She then started printing off worksheet after worksheet and dropping off stacks in my classroom to help with my 100% dyslexic class. I was overwhelmed by this. This interventionist was known to blow up at teachers, so I always accepted the worksheets, and they found their way to the recycling. I didn’t want conflict (type 9 enneagram here!), but I did not want all of these resources. My kids were showing growth using balanced literacy, and if they were showing growth, I didn’t see a need to change.

Working Together

Later on that year, we decided one of my students who was reading at a level K in mid-March would benefit from some time with a reading interventionist. They needed to work on decoding longer words and deeper level comprehension. They weren’t too far behind grade level, so the team figured a short term intervention would give them the boost they needed. We also knew they would thrive in a 1:1 setting, and short-term interventions like this had helped them in the past.

The interventionist that worked with our grade level was all booked up, so this student went to the dyslexia researcher. After one session, she came into my classroom screaming (when my whole class was enjoying snack) that the kid couldn’t read at all. She was yelling and blaming me for being a lousy teacher by teaching balanced literacy in front of all of my students!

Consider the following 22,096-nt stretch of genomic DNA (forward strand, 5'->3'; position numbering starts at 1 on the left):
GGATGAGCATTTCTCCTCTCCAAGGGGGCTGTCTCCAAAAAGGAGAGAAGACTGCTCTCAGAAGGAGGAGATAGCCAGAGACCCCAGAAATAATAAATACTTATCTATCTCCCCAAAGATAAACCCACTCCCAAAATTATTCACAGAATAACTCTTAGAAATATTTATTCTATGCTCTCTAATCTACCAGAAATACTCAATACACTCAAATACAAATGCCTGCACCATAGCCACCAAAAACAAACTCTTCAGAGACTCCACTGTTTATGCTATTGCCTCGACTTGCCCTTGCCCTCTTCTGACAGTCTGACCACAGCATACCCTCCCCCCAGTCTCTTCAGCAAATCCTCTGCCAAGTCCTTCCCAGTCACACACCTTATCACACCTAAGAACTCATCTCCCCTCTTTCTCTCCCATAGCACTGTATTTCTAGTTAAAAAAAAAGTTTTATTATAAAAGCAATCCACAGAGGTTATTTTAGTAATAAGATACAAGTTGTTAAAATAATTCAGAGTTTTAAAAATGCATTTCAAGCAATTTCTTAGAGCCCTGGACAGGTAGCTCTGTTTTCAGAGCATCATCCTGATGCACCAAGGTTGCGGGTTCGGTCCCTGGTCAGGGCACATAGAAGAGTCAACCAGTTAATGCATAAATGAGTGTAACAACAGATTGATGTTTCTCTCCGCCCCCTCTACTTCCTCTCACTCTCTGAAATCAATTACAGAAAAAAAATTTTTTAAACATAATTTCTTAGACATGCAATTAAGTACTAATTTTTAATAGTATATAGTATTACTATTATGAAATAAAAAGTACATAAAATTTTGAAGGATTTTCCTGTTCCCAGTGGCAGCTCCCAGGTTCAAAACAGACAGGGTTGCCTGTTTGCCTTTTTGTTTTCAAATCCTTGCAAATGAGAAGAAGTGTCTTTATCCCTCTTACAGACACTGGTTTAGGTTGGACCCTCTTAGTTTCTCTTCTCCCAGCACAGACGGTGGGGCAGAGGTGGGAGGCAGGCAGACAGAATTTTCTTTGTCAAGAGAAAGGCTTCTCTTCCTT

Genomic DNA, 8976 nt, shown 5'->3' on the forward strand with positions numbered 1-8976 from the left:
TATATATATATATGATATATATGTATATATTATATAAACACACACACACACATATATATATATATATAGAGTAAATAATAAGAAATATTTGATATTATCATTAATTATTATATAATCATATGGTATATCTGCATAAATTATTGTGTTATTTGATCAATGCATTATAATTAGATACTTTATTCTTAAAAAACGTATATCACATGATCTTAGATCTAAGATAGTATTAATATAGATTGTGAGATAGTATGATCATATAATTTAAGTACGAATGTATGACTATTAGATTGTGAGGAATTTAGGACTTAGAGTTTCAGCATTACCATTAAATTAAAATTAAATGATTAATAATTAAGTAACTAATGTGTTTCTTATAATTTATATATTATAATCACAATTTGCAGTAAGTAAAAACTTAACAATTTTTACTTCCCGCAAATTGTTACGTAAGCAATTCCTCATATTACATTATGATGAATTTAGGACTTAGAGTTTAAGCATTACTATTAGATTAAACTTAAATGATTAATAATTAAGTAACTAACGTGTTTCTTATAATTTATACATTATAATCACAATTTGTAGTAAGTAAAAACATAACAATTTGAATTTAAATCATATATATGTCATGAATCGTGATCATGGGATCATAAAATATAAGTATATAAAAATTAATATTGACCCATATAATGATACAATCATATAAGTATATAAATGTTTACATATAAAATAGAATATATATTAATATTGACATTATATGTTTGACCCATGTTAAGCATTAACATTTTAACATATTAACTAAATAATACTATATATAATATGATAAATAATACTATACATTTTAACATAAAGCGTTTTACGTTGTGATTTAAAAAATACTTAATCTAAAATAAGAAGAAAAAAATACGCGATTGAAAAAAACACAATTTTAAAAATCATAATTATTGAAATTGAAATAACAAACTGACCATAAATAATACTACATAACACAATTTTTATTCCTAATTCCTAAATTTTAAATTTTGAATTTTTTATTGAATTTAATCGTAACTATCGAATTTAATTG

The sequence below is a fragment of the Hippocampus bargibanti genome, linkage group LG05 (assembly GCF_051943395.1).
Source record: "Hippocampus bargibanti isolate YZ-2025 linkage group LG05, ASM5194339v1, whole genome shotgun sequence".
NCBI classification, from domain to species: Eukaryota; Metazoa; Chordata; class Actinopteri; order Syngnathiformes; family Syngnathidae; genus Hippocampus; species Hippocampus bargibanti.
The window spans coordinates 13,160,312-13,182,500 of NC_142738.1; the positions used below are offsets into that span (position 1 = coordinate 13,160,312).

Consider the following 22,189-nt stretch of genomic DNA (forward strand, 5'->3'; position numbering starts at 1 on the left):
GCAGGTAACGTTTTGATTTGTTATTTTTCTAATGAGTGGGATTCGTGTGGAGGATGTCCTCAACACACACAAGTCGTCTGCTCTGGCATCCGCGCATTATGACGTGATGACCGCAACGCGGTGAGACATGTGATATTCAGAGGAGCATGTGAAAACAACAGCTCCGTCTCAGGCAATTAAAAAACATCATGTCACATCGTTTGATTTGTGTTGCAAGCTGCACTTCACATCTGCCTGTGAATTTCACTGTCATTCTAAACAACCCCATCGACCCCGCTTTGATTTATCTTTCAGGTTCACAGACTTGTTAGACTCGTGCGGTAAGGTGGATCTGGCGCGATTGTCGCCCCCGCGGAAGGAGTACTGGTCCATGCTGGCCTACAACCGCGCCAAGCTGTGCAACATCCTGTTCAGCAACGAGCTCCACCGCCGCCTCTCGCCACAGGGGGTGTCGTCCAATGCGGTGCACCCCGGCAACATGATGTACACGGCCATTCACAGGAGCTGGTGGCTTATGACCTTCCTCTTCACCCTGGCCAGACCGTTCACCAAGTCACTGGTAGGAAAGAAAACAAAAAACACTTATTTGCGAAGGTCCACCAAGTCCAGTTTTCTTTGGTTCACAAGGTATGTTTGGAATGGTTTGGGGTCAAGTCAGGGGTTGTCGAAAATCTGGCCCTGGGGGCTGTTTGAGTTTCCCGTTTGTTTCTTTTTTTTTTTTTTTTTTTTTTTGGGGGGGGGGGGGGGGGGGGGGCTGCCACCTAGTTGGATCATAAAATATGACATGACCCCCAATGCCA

No teacher wants to hear they’re not doing a good job- especially in front of their whole class. We’re all doing the best with what we have. I was following our district curriculum, and there wasn’t anything else I could have done. What she was ranting about was super confusing to me, too, because they were reading Frog and Toad and loving them. They could decode at a level K and comprehend for the most part. Something happened when they tried an L, and they needed a bit more help. This student was reading Nate the Great and solving mystery after mystery how were they unable to read? What does that even mean? They were reading every single day with me.

What Was the Reading Intervention?